tenth time lucky

I’m feeling very lucky, and rather giddy, and very grateful. My poem A Cure for Rosesickness is one of three highly commended in this year’s Live Canon International Poetry Prize, judged by Zaffar Kunial. It’s also published in the competition anthology, which features all 50 longlisted poems.

The giddiness may be due in part to a certain amount of Prosecco I imbibed at yesterday’s anthology launch/performance/prize-giving bash at Greenwich Theatre. It’s the performance part which makes this competition so special. All 21 shortlisted poems were performed, from memory, by three members of the Live Canon Ensemble – on this occasion Guy Clark, Jim Scott and Rebecca Hare. What an amazing achievement by these super-talented actors, who brought each poem vividly to life at such short notice – the shortlist was only announced on Friday! It was a privilege to hear Rebecca read my poem so beautifully. You can get a flavour of the Live Canon experience on their YouTube channel.

And after the performances, the prize announcements. The Borough prize for a local Greenwich poem was awarded to Steph Morris, for his funny and sharp poem Keep calm and cross off, one of several poems tilting at the current political climate. I’d come to enjoy the afternoon, and still couldn’t quite believe my poem was on the shortlist. So to hear it was highly commended – gasp! Really?? And by a poet whose work has moved me to tears . . . oh my word! Also highly commended, and coincidentally next to each other in the anthology, very fine poems by James O’Hara-Knight and E. E .Jones. The overall winner, for her wonderful poem Ouroboros, was Ella Duffy.

Then there was more Prosecco in the bar, catching up with poetry friends and making new ones, while I was still in a disbelieving daze that the poem I’d written over 4 years ago for a Mixed Borders residency that didn’t happened, that I’d sent out nine times before without success, was now, not just out in the world, but highly commended.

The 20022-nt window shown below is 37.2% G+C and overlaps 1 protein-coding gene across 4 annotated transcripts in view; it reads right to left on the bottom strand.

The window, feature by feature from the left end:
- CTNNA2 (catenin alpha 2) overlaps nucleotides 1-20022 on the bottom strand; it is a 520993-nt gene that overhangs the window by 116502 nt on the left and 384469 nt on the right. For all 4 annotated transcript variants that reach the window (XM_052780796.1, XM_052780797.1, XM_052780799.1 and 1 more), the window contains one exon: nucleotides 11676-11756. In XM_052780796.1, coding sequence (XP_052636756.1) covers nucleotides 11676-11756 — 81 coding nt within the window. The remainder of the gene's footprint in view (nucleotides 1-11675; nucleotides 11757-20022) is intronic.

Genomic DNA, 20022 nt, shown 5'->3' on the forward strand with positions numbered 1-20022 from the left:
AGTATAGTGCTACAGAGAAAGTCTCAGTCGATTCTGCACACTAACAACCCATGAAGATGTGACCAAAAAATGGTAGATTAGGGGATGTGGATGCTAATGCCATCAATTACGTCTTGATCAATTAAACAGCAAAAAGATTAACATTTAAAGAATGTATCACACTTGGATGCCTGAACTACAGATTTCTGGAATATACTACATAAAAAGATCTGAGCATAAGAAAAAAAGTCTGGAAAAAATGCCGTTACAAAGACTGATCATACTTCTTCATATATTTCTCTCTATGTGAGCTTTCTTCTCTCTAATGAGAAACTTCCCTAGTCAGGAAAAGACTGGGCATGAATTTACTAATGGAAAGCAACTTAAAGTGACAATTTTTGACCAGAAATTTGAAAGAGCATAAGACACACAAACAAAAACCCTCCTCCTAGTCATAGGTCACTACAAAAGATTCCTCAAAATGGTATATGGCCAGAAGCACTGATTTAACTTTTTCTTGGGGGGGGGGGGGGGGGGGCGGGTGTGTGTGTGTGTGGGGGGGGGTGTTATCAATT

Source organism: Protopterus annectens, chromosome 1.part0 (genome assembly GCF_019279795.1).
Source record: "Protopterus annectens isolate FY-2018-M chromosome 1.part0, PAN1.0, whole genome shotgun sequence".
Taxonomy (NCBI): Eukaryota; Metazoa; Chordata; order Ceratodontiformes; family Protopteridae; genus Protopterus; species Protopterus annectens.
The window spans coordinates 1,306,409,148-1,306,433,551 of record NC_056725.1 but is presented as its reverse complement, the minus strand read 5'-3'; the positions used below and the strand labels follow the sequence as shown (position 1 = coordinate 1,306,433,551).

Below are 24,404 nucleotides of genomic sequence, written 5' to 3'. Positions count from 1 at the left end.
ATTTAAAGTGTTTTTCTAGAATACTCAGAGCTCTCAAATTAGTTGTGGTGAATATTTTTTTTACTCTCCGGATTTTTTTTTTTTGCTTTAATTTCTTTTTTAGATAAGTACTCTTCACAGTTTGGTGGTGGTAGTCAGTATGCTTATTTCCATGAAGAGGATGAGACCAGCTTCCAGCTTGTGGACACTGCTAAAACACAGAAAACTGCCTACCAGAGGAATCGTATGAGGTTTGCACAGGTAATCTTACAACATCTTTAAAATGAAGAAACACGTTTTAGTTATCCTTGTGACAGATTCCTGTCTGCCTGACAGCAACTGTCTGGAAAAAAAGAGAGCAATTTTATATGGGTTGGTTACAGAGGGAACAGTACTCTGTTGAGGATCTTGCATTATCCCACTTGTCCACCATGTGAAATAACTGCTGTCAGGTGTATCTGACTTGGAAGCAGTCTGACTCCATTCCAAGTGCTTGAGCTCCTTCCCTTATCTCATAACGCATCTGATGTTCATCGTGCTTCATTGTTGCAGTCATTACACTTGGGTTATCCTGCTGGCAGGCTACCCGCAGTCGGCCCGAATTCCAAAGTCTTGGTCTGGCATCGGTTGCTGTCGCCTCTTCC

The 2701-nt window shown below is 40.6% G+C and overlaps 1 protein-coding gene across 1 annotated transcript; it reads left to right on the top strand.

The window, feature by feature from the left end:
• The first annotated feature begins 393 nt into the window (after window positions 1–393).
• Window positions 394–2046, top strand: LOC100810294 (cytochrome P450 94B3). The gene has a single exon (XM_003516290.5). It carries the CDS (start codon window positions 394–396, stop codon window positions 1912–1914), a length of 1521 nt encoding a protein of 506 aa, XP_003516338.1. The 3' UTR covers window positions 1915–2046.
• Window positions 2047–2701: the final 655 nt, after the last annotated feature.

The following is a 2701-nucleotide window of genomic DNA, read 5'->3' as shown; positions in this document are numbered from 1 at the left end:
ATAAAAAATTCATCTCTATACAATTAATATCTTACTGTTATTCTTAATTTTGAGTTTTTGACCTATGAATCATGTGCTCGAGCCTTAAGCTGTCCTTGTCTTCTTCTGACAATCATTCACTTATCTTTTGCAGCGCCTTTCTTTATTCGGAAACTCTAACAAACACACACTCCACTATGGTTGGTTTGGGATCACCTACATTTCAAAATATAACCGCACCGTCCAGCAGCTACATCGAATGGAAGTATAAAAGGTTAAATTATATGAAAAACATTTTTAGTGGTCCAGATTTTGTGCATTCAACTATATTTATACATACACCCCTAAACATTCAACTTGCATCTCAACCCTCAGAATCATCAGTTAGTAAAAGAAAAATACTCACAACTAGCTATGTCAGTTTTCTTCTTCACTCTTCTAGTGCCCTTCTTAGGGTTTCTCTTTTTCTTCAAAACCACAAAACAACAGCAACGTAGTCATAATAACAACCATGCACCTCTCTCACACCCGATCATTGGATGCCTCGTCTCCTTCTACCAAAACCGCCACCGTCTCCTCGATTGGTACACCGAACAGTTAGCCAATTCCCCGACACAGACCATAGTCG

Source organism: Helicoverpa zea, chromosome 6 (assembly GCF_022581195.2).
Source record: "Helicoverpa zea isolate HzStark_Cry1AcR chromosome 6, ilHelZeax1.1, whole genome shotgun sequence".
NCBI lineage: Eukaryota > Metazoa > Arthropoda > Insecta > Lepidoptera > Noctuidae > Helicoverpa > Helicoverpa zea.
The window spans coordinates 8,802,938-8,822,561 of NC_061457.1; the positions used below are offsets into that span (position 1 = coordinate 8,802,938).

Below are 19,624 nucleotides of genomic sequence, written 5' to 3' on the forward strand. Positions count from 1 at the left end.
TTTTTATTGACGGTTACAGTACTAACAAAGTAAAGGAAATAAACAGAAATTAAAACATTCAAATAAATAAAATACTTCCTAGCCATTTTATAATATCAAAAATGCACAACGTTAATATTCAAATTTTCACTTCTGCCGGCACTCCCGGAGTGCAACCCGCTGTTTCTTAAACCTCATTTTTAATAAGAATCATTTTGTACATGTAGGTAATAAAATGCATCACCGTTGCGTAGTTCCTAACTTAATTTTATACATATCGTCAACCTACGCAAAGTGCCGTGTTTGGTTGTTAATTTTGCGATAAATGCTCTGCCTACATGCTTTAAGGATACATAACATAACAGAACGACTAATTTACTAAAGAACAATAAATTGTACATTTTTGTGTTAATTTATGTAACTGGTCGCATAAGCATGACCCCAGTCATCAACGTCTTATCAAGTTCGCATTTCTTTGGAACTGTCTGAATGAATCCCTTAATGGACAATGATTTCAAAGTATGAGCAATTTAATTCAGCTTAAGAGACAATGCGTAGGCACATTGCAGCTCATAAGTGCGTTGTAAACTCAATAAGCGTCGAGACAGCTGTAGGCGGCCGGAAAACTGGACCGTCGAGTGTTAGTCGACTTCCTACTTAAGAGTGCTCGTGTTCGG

Thank you, Live Canon. Thank you, Zaffar Kunial. Thank you, well wishers everywhere. And congratulations to everyone who made it into the anthology, onto the shortlist, my fellow ‘commendees’, and especially Ella Duffy. What a super Sunday afternoon!

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in the bar at Greenwich Theatre, post prize announcements
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on the train home 

Photos: Nick Rogers

how my breakfast inspired a prize winning poem

I won first prize in the City Harvest Holiday Poetry Competition! My first first prize, and City Harvest’s first poetry competition. And it all came about thanks to the local surplus food project, Waste Not Want Not, that Nick and I have benefited from over the last couple of years.

WNWN circulated details to all their contacts a few weeks ago inviting us to enter City Harvest’s poetry competition. The theme was “What Food Means to Me”, with the top three winners receiving a crate of goodies from City Harvest, including a turkey. I’m vegetarian, so the turkey was not a draw, but the idea of a hamper of foodie treats just before Christmas was very tempting. The deadline was quite tight though – 1st of December – and I often struggle to write to a theme.

Nevertheless, I sat at my desk one morning, determined to give it a go. Eating my breakfast and thinking about food and what angle to take. I’m lucky never to have experienced hunger. Food can be one of the great pleasures of life. And one of the things I love about the surplus food we get from WNWN is having to be creative with the ingredients that end up in our bag. Food is definitely more than fuel in my book. So I mused, munching on my piece of tahini on toast. And lo and behold, a poem started to take shape on the page.

I emailed it off, and last Friday received the wonderful news that I won first prize! It was too late to save the turkey, but it won’t go to waste. Hadas from WNWN is planning a shared community Christmas dinner, where the turkey is sure to be enjoyed by the meat-eaters amongst us.

Huge thanks to City Harvest for running the competition, to Howard Altmann for judging it, and to Waste Not Want Not for prompting me to enter, and more importantly for keeping dozens of Battersea households supplied with fantastic food that would otherwise end up in landfill.

Here’s my prize winning poem:

More than Fuel

A piece of toast
to start my day

from which a world expands
in every bite

a crunchy thought
to chew upon

and savour distant
olive groves

whose drizzled oil
anoints my toast

and with tahini
slathered on

thoughts shift
to countless seeds

and what each sesame
may open —

a hoard of ancient knowledge
dancing on my tongue.

 

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prize winning breakfast